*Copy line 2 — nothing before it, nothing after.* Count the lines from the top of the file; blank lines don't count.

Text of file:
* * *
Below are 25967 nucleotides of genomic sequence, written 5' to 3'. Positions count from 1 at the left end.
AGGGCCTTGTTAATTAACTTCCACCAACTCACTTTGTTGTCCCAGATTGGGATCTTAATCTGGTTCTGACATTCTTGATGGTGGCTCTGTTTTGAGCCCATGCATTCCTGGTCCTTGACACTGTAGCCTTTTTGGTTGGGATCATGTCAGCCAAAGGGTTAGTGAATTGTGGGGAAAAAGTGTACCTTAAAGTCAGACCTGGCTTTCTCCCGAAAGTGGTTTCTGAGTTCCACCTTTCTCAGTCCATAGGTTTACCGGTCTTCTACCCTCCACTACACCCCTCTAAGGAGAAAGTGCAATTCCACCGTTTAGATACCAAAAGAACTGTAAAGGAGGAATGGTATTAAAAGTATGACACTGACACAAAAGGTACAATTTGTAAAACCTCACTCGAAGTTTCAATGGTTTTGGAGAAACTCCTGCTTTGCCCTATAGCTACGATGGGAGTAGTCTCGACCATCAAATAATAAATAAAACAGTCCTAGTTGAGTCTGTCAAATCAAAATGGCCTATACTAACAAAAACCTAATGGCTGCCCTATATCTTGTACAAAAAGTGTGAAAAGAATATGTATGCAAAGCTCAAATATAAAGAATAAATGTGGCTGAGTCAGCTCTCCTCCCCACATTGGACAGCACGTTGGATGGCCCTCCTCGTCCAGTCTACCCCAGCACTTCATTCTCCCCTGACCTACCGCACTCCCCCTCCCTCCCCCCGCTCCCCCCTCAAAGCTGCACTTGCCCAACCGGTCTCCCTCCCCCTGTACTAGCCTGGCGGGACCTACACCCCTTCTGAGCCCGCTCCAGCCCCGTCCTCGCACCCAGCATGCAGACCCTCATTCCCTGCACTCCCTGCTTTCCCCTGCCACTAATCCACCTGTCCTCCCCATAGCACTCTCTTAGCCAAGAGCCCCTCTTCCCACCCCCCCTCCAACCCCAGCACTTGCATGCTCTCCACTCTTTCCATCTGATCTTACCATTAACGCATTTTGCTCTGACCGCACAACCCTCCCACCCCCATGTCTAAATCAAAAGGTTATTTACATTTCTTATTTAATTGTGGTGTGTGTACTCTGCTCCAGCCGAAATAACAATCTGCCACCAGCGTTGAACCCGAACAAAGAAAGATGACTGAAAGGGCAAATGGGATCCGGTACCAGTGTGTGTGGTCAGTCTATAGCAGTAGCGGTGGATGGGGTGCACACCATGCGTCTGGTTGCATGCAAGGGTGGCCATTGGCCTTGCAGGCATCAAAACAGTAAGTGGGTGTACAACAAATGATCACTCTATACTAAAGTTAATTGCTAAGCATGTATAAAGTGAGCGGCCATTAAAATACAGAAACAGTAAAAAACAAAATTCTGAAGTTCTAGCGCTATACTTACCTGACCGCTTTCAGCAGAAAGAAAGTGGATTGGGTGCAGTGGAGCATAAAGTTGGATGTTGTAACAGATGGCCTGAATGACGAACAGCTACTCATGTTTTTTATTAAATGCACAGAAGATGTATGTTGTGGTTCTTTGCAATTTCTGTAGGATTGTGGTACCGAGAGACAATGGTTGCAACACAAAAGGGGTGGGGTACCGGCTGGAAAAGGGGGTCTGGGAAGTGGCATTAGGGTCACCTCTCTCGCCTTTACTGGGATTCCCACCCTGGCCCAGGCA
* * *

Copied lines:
AGGGCCTTGTTAATTAACTTCCACCAACTCACTTTGTTGTCCCAGATTGGGATCTTAATCTGGTTCTGACATTCTTGATGGTGGCTCTGTTTTGAGCCCATGCATTCCTGGTCCTTGACACTGTAGCCTTTTTGGTTGGGATCATGTCAGCCAAAGGGTTAGTGAATTGTGGGGAAAAAGTGTACCTTAAAGTCAGACCTGGCTTTCTCCCGAAAGTGGTTTCTGAGTTCCACCTTTCTCAGTCCATAGGTTTACCGGTCTTCTACCCTCCACTACACCCCTCTAAGGAGAAAGTGCAATTCCACCGTTTAGATACCAAAAGAACTGTAAAGGAGGAATGGTATTAAAAGTATGACACTGACACAAAAGGTACAATTTGTAAAACCTCACTCGAAGTTTCAATGGTTTTGGAGAAACTCCTGCTTTGCCCTATAGCTACGATGGGAGTAGTCTCGACCATCAAATAATAAATAAAACAGTCCTAGTTGAGTCTGTCAAATCAAAATGGCCTATACTAACAAAAACCTAATGGCTGCCCTATATCTTGTACAAAAAGTGTGAAAAGAATATGTATGCAAAGCTCAAATATAAAGAATAAATGTGGCTGAGTCAGCTCTCCTCCCCACATTGGACAGCACGTTGGATGGCCCTCCTCGTCCAGTCTACCCCAGCACTTCATTCTCCCCTGACCTACCGCACTCCCCCTCCCTCCCCCCGCTCCCCCCTCAAAGCTGCACTTGCCCAACCGGTCTCCCTCCCCCTGTACTAGCCTGGCGGGACCTACACCCCTTCTGAGCCCGCTCCAGCCCCGTCCTCGCACCCAGCATGCAGACCCTCATTCCCTGCACTCCCTGCTTTCCCCTGCCACTAATCCACCTGTCCTCCCCATAGCACTCTCTTAGCCAAGAGCCCCTCTTCCCACCCCCCCTCCAACCCCAGCACTTGCATGCTCTCCACTCTTTCCATCTGATCTTACCATTAACGCATTTTGCTCTGACCGCACAACCCTCCCACCCCCATGTCTAAATCAAAAGGTTATTTACATTTCTTATTTAATTGTGGTGTGTGTACTCTGCTCCAGCCGAAATAACAATCTGCCACCAGCGTTGAACCCGAACAAAGAAAGATGACTGAAAGGGCAAATGGGATCCGGTACCAGTGTGTGTGGTCAGTCTATAGCAGTAGCGGTGGATGGGGTGCACACCATGCGTCTGGTTGCATGCAAGGGTGGCCATTGGCCTTGCAGGCATCAAAACAGTAAGTGGGTGTACAACAAATGATCACTCTATACTAAAGTTAATTGCTAAGCATGTATAAAGTGAGCGGCCATTAAAATACAGAAACAGTAAAAAACAAAATTCTGAAGTTCTAGCGCTATACTTACCTGACCGCTTTCAGCAGAAAGAAAGTGGATTGGGTGCAGTGGAGCATAAAGTTGGATGTTGTAACAGATGGCCTGAATGACGAACAGCTACTCATGTTTTTTATTAAATGCACAGAAGATGTATGTTGTGGTTCTTTGCAATTTCTGTAGGATTGTGGTACCGAGAGACAATGGTTGCAACACAAAAGGGGTGGGGTACCGGCTGGAAAAGGGGGTCTGGGAAGTGGCATTAGGGTCACCTCTCTCGCCTTTACTGGGATTCCCACCCTGGCCCAGGCA